Seasonal variation in deep vein thrombosisBMJ 1996; 312 doi: https://doi.org/10.1136/bmj.312.7026.284 (Published 03 February 1996) Cite this as: BMJ 1996;312:284
- a Division of Angiology and Haemostasis, Department of Internal Medicine, University Hospital of Geneva, CH 1211 Geneva 4, Switzerland
- Correspondence to: Dr Bounameaux.
- Accepted 1 November 1995
In many temperate countries coronary events and stroke, as well as related deaths, are more common in winter than in summer.1 Fatal pulmonary embolism has also been reported more often in winter.2 3 This might be linked to changes in coagulation factors4 and to peripheral vasoconstriction, leading to reduced blood flow in the legs.5 Alternatively, venous stasis due to vasodilatation is greatest in summer. These uncertainties prompted us to study the seasonal distribution of deep vein thrombosis of the legs by reviewing the month of presentation of all patients with this diagnosis referred to our vascular laboratory over six years.
Subjects, methods, and results
All files coded as “suspected” deep vein thrombosis (n=7303, mean (SD) age 63 (19), 58% women, 85% medical patients) or “confirmed” deep vein thrombosis (n=1905, age 65 (20), 54% women, 83% medical patients) were selected from the database of our vascular laboratory over the period 1989-94. Diagnosis was made by a combination of continuous wave Doppler and venous occlusion plethysmography or, from 1992, by B mode venous compression ultrasonography. Inconsistency of the extracted data was found in only seven out of 300 cases (2.3%) by comparison with randomly selected original charts.
The monthly number of confirmed events over the six year period ranged from 27 to 37 in January, 13-29 in February, 23-33 in March, 16-29 in April, 16-38 in May, 20-36 in June, 14-39 in July, 18-40 in August, 24-32 in September, 22-32 in October, 21-31 in November, and 24-37 in December. The monthly variation was similar for suspected events. The figure shows the number of suspected and confirmed events by season over the six years studied, with seasons defined as follows: winter (December, January, February); spring (March, April, May); summer (June, July, August); autumn (September, October, November). Time series analysis with the moving average technique did not suggest any regular or irregular variation in the occurrence of the events. In addition, no differences were found for the monthly or seasonal distribution of the suspected events (Kruskal-Wallis, P=0.43 and 0.99, respectively) or confirmed events (P=0.27 and 0.14, respectively).
This survey shows that in Geneva, a city with a continental climate and quite wide temperature differences between summer and winter, there is no seasonal variation in the incidence of suspected and confirmed deep vein thromboses. This conclusion is based on a large population and a long period.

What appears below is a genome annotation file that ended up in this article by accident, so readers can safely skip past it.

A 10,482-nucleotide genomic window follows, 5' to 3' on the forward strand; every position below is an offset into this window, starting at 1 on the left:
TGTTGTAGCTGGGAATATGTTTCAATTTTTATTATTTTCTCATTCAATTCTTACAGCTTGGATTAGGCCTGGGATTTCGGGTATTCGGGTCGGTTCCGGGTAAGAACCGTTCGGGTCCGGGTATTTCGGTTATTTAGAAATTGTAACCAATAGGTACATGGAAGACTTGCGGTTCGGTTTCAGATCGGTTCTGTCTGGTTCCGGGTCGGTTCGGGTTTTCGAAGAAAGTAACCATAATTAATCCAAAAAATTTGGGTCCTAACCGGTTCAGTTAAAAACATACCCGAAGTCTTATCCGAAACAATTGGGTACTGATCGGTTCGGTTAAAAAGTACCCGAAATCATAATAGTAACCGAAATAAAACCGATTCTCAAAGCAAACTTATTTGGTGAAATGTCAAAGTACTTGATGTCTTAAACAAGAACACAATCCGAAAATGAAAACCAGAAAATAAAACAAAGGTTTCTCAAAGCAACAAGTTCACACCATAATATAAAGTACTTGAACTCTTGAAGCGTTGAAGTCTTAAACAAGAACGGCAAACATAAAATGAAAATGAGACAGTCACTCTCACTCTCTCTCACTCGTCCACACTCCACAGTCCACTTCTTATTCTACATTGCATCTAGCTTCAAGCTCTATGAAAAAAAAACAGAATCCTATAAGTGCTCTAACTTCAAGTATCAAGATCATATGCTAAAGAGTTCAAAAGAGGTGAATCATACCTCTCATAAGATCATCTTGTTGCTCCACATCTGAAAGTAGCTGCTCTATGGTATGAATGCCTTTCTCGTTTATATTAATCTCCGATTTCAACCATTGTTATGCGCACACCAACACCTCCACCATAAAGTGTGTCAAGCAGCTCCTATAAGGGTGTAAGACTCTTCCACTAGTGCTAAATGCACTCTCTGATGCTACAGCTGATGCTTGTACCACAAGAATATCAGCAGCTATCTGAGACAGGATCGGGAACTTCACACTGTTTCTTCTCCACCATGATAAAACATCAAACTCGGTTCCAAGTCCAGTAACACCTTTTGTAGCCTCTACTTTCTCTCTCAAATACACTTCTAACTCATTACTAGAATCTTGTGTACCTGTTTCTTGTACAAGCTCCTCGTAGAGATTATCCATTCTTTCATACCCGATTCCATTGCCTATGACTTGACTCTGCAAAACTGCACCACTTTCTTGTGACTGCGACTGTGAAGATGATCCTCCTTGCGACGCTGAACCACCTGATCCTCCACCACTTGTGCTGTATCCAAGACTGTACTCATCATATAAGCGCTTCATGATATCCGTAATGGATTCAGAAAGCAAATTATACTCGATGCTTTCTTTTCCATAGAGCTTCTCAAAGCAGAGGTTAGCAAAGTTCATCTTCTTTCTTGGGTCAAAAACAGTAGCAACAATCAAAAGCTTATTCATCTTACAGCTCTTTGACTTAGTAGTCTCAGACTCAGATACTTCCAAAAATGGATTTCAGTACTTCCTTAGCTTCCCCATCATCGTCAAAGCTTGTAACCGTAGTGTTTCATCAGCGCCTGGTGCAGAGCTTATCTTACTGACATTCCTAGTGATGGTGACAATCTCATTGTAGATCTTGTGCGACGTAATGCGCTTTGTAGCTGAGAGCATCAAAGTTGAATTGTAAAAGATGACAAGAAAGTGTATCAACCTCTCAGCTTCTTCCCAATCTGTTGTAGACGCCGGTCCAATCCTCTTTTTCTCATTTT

Two previous reports had suggested an increased incidence in winter of fatal pulmonary embolism after total hip arthroplasty2 or among subjects who died suddenly,3 but the conclusions were derived from small numbers of events. Moreover, other confounding factors might theoretically be responsible for an increased incidence of fatal pulmonary embolism in winter. Although the embolic source, leg thrombosis, is no more frequent, winter related comorbidities might contribute to a reduced tolerance to small emboli.
Our survey has limitations. Firstly, it is retrospective, but the data used were all registered prospectively and their quality was ascertained in a randomly selected sample. Secondly, the diagnosis was not made by means of venography in most cases, but objective, non-invasive diagnostic means with recognised diagnostic performances were used. Moreover, if we extrapolate our 318 yearly events to the 380000 inhabitants of Geneva, the yearly incidence of confirmed thromboses was eight per 10000, similar to the five per 10000 found in population based studies. Lastly, we found no seasonal variations in the number of suspected cases of deep vein thrombosis, a condition which is not dependent on a diagnostic procedure.
We thank Ms R Avvanzino and Ms J Hirt for maintaining the database and Ms B Mermillod for statistical advice.
Funding Dr Desmarais was supported by a grant from the Royal College of Physicians and Surgeons of Canada.
Conflict of interest None.